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St. Louis, MO, United States

Bodinof C.M.,University of Missouri | Duncan M.C.,Saint Louis Zoological Park | Beringer J.,Resource Science Center | Millspaugh J.J.,University of Missouri
Diseases of Aquatic Organisms | Year: 2011

The pathogenic fungus Batrachochytrium dendrobatidis (Bd) was recently detected in Missouri hellbender Cryptobranchus alleganiensis populations that have declined precipitously for unclear reasons. The objective of this study was to determine whether Bd occurred historically in Missouri hellbender populations or is a relatively novel occurrence. Epidermal tissue was removed from 216 archived hellbenders collected from 7 Missouri streams between 1896 and 1994. Histological techniques and an immunoperoxidase stain were used to confirm historic occurrence of Bd infection in hellbenders from the North Fork of the White (1969, 1973, 1975), Meramec (1975, 1986), Big Piney (1986), and Current rivers (1988). Bd was not detected in hellbenders from the Niangua, Gasconade or Eleven Point rivers. The study detected no evidence for endemism of Bd in Missouri hellbender populations prior to 1969, despite the fact that nearly one third of the hellbenders sampled were collected earlier. Our findings are consistent with the hypothesis that Bd is a non-endemic pathogen in North America that was introduced in the second half of the twentieth century. © Inter-Research 2011. Source


Black P.A.,University of Minnesota | Trent A.M.,University of Minnesota | Bauman J.E.,Saint Louis Zoological Park | Farnsworth R.J.,University of Minnesota | Monfort S.L.,Smithsonian Conservation Biology Institute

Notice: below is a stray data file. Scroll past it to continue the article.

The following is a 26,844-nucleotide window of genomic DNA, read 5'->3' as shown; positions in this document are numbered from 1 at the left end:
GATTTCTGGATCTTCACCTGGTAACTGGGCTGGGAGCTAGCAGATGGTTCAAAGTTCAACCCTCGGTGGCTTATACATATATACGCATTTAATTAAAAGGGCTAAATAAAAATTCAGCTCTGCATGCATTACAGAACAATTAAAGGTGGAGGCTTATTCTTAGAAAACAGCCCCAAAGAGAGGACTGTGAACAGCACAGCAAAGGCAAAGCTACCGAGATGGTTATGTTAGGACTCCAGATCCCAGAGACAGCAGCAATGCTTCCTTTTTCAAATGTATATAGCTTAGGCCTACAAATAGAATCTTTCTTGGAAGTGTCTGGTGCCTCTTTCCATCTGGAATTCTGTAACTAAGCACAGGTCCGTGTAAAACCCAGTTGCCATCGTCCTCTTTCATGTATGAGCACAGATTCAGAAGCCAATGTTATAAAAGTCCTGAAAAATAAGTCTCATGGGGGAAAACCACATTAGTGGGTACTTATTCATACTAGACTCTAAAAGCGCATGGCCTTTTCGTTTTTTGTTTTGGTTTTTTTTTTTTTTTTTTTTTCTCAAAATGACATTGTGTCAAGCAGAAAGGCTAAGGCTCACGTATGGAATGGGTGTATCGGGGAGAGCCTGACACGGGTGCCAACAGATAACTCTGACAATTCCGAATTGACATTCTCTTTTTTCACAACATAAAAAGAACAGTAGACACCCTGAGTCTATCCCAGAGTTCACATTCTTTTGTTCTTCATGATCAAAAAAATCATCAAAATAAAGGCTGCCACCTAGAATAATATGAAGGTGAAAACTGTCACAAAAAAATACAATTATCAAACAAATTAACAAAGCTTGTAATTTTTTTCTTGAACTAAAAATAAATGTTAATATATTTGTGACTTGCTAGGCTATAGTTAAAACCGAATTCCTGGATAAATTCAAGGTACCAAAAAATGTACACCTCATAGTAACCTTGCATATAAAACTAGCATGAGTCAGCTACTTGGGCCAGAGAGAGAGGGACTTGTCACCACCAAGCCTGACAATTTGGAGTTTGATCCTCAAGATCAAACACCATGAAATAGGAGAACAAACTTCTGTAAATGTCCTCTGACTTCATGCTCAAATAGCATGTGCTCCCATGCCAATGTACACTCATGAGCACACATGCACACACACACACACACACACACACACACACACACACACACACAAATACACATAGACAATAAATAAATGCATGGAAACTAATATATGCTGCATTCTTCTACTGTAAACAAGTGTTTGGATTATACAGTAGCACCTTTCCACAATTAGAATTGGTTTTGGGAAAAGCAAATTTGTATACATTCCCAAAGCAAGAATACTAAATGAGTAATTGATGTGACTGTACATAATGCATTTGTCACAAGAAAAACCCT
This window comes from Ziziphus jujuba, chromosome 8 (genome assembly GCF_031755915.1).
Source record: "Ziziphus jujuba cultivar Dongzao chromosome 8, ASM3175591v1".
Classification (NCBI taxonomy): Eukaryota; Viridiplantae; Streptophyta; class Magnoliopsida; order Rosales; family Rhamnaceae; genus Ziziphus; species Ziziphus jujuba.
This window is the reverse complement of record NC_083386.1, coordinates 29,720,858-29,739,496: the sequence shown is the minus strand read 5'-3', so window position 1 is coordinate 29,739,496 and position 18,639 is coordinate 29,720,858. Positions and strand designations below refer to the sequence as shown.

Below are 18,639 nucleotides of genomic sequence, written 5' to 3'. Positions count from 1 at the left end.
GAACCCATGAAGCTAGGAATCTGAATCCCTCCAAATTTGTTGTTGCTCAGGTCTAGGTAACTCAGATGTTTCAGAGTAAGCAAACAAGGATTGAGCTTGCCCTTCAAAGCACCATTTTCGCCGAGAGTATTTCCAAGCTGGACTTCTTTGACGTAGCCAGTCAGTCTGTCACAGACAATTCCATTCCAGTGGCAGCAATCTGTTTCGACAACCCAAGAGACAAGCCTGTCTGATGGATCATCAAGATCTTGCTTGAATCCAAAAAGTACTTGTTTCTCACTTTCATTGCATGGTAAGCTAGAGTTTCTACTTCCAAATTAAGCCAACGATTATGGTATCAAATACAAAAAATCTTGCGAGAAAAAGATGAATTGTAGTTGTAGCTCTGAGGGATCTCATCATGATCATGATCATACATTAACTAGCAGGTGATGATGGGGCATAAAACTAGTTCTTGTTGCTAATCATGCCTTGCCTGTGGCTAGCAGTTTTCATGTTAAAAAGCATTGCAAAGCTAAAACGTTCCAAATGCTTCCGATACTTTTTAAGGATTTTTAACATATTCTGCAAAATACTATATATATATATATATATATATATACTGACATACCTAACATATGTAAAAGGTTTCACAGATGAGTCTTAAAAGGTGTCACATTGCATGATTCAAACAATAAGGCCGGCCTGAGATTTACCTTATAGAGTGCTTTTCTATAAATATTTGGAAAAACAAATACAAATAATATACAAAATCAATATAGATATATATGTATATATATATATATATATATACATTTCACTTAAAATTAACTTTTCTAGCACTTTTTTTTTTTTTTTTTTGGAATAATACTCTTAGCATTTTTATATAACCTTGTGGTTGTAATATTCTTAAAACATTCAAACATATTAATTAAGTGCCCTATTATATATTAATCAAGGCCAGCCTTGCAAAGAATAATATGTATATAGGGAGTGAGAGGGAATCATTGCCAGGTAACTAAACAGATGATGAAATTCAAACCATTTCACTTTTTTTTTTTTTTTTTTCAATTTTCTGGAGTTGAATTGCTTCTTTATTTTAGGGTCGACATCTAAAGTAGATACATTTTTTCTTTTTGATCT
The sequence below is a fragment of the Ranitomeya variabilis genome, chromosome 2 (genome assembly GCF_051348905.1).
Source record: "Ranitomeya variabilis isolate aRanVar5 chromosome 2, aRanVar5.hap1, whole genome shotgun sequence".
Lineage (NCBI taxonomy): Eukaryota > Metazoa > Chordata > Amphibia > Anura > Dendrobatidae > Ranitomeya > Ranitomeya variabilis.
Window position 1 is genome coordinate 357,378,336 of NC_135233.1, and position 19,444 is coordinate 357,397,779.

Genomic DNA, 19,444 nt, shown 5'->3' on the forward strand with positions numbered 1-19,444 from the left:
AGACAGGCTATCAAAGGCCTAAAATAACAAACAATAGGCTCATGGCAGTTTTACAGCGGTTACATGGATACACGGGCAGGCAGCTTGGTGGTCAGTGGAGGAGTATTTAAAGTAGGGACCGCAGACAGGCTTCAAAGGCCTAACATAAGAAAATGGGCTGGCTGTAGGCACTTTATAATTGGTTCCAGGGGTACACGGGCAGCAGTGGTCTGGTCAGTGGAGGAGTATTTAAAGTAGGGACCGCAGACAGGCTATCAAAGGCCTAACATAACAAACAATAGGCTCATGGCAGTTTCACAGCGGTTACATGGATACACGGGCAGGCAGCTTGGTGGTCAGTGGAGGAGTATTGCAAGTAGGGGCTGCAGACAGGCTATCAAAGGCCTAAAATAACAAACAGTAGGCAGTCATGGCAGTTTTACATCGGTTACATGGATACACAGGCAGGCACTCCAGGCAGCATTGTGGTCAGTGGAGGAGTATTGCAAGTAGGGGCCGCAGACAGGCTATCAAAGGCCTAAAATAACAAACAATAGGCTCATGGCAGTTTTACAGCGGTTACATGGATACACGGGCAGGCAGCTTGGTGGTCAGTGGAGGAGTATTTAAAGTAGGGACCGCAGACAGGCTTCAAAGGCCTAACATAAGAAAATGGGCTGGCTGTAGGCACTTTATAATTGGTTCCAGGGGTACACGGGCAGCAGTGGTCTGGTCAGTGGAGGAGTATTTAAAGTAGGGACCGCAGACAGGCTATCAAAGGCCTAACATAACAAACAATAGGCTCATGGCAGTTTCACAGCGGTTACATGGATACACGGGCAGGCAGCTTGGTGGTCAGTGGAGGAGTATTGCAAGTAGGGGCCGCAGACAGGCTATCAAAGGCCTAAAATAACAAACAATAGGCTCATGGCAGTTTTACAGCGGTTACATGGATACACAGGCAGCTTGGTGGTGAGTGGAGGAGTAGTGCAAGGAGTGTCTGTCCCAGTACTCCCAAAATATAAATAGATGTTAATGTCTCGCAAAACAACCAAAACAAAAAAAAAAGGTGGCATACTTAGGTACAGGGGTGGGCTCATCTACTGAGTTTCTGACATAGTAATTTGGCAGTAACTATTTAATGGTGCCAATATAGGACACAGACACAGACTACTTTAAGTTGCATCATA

Journal of Zoo and Wildlife Medicine | Year: 2011

Seasonal reproductive-endocrine norms have not been described for the genus Tragelaphus, which consists of seven species of African antelope. Longitudinal patterns of progesterone metabolite excretion were assessed by radioimmunoassays in fecal samples collected noninvasively (three to seven samples per week) from greater kudu (Tragelaphus strepsiceros, n = 4) and lesser kudu (Tragelaphus imberbis, n = 4). Progesterone metabolite excretion patterns revealed seasonal estrous cycles in both species, and discrimination of pregnant versus nonpregnant females was achieved in lesser kudu. These data reveal the value of fecal progesterone metabolites for establishing reproductive-endocrine norms in both zoo-maintained and free-living antelopes of the genus Tragelaphus. Copyright 2011 by American Association of Zoo Veterinarians. Source


Bodinof C.M.,University of Missouri | Junge R.E.,Saint Louis Zoological Park | Beringer J.,Resource Science Center | Wanner M.D.,Saint Louis Zoological Park | And 4 more authors.
Herpetologica | Year: 2012